Joseph Stalin is reputed to have said, “A single death is a tragedy, a million deaths is a statistic.”

Tens of millions of babies’ lives have been lost in the genocide we call abortion since Roe v Wade passed. Some estimates put the number as high as 54 million in the United States alone. Globally, the numbers are more than that every year. A Lancet article published in 2016 puts the global abortion numbers at 56.3 million annually.

The loss of potential to the world is staggering.

Several states, including Utah, have passed legislation recently that would seem to push the U.S. Supreme Court to overturn or at least change Roe v Wade. New York passed legislation that affirms that abortions can be performed up through the 42nd week of pregnancy, two weeks after a typical 40-week pregnancy.

According to a Gallup poll in 2018, the percentage of Americans who identify themselves as pro-choice and those who identify themselves as pro-life is now the same: 48 percent. That represents significant change from 1995, when 56 percent of respondents identified themselves as pro-choice and only 33 percent said they were pro-life.

Let’s be clear: No one is advocating a return to “back alley, coat-hanger induced abortions” or the embodiment of Margaret Atwood’s dystopian “Handmaid’s Tale.”

Most Americans do believe that there should be some cases where legal abortion is available, including in the case of rape, incest and the life of the mother. Most Americans also believe that abortions should be restricted to the first trimester and do not support late-term abortions except for very rare cases.

Both sides love to swim in hyperbole and point to the most extreme of potential cases: forcing an 11-year old rape victim to carry a pregnancy to term, or, on the other side, doctors wrapping live-born babies and then sitting down and talking to the parents about “options,” including euthanasia. (Thankfully that last scenario simply does not happen in the United States, and it is truly reprehensible that some public figures pretend it does.)

According to the Guttmacher Institute, a pro-choice reproductive research organization, fewer than 1 percent of all U.S. abortions are done because of rape, while 75 percent of women who chose abortion cite “concern for or responsibility to other individuals; the inability to afford raising a child; and the belief that having a baby would interfere with work, school or the ability to care for dependents.”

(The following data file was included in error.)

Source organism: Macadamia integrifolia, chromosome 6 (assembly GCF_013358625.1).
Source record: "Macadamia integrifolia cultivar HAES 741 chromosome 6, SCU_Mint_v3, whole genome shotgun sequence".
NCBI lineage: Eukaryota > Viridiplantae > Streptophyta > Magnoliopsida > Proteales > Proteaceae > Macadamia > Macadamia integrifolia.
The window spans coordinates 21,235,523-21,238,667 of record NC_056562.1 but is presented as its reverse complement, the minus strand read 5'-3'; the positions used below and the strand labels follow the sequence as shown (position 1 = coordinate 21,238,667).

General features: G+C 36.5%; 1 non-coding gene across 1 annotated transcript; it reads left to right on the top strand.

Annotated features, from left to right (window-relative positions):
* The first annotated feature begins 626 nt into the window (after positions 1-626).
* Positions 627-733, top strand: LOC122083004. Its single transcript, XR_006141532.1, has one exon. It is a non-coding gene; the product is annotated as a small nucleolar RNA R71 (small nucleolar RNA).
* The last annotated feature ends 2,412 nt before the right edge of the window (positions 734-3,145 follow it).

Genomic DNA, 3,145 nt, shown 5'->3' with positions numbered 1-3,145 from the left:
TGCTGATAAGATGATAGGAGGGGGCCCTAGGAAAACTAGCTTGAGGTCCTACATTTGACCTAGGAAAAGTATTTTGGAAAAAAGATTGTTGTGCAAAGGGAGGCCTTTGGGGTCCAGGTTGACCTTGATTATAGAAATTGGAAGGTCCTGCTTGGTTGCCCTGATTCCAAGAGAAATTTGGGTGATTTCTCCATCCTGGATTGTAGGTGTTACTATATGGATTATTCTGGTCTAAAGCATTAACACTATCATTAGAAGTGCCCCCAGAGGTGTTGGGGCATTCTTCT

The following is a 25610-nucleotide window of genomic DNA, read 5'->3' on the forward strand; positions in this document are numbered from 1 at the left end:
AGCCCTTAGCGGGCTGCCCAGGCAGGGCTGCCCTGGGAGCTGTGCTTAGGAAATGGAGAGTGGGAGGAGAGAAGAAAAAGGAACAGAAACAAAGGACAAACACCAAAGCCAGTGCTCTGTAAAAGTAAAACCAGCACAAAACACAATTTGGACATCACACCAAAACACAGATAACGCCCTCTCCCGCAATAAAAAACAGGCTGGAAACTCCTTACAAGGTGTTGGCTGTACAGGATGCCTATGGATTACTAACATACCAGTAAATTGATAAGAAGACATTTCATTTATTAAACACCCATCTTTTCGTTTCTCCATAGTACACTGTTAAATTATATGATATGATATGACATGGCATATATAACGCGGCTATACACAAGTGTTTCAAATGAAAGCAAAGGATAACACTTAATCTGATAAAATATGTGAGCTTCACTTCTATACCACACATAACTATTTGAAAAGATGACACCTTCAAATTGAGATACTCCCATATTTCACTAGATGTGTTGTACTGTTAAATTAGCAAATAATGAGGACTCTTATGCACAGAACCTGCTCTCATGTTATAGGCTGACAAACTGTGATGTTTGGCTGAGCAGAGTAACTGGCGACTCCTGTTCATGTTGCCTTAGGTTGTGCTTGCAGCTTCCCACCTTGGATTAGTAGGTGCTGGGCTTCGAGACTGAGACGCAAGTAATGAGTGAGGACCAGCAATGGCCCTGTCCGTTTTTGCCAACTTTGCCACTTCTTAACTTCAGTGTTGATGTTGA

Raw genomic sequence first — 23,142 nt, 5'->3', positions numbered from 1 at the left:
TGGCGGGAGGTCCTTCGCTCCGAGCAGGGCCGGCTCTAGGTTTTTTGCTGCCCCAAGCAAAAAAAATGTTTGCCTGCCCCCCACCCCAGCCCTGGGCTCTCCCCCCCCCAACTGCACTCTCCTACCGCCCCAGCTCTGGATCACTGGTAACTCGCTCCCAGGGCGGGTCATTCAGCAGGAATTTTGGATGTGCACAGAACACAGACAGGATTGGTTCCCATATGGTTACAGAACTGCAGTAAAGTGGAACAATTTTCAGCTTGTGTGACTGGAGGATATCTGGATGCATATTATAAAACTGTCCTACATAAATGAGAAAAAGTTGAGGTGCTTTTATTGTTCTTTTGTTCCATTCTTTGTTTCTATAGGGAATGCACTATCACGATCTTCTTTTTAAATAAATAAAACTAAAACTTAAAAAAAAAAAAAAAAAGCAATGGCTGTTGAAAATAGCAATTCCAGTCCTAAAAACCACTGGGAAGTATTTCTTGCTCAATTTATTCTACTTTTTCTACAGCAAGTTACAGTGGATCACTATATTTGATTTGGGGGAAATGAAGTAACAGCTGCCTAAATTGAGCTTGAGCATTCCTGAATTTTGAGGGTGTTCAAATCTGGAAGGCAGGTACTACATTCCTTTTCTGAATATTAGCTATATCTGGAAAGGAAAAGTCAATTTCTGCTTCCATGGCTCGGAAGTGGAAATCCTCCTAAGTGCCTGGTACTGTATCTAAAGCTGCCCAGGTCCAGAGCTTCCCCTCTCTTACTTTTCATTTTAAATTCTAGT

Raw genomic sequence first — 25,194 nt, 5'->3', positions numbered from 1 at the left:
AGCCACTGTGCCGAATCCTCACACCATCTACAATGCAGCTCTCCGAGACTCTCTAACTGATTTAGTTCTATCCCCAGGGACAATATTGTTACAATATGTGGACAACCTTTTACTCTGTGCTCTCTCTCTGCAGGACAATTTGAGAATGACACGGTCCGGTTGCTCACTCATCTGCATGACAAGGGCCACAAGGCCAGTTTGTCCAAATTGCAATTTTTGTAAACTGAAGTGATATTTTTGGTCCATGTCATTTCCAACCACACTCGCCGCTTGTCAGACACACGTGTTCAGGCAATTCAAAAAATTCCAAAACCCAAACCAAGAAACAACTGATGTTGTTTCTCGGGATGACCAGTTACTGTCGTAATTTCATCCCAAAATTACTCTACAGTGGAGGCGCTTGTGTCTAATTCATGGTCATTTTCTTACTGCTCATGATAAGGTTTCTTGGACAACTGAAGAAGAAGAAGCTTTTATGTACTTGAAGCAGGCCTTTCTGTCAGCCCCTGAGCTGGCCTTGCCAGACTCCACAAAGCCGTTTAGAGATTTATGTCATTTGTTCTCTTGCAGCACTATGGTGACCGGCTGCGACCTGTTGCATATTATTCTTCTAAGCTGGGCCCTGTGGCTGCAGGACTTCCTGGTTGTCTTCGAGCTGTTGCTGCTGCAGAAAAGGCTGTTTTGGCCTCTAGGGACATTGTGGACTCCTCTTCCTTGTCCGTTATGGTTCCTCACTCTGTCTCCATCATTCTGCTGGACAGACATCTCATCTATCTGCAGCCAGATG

In the years since Roe v Wade became law, our understanding of life inside the womb has increased. Through advances in ultrasound technology and cutting edge fetal surgeries, we know that babies have a beating heart a mere 22 days after conception, have unique fingerprints and a full-blown “exercise routine” by 10 weeks. Babies in utero suck their thumbs, open and shut their eyes, make breathing movements, suck and swallow weeks before they are born.

Viability for babies has been pushed backwards many weeks. When Roe v Wade passed, the viability cutoff for life outside the womb was 28.5 weeks. Now, it’s close to 20. Just this week, the world’s smallest surviving micro-preemie baby, a girl named Saybie, was released from the hospital after being born at 8.6 ounces or just over a half a pound.

Being pro-life means we honor life out of the womb as well. We support keeping families together and not separating children from their parents without significant compelling reasons — no matter where those children were born. We support families who are raising children with disabilities, we help families escape intergenerational poverty and we fund education because it’s a key to empowering girls and women. Because we know one of the best ways to prevent abortion is to prevent unwanted pregnancies, we speak clearly to teens and pre-teens about sex, how pregnancies happen and how they can be prevented. We support inexpensive and easy access to birth control. We expect boys and men to be responsible sexual partners, since no pregnancy or abortion ever happened with a woman by herself. We also must show kindness and compassion to mothers feeling trapped and without options.

In the end, the loss of tens of millions of babies — hundreds of millions worldwide — is more than just a statistic. It is a true tragedy.

| Courtesy Holly Richardson, op-ed mug.

Holly Richardson is a regular contributor to The Salt Lake Tribune.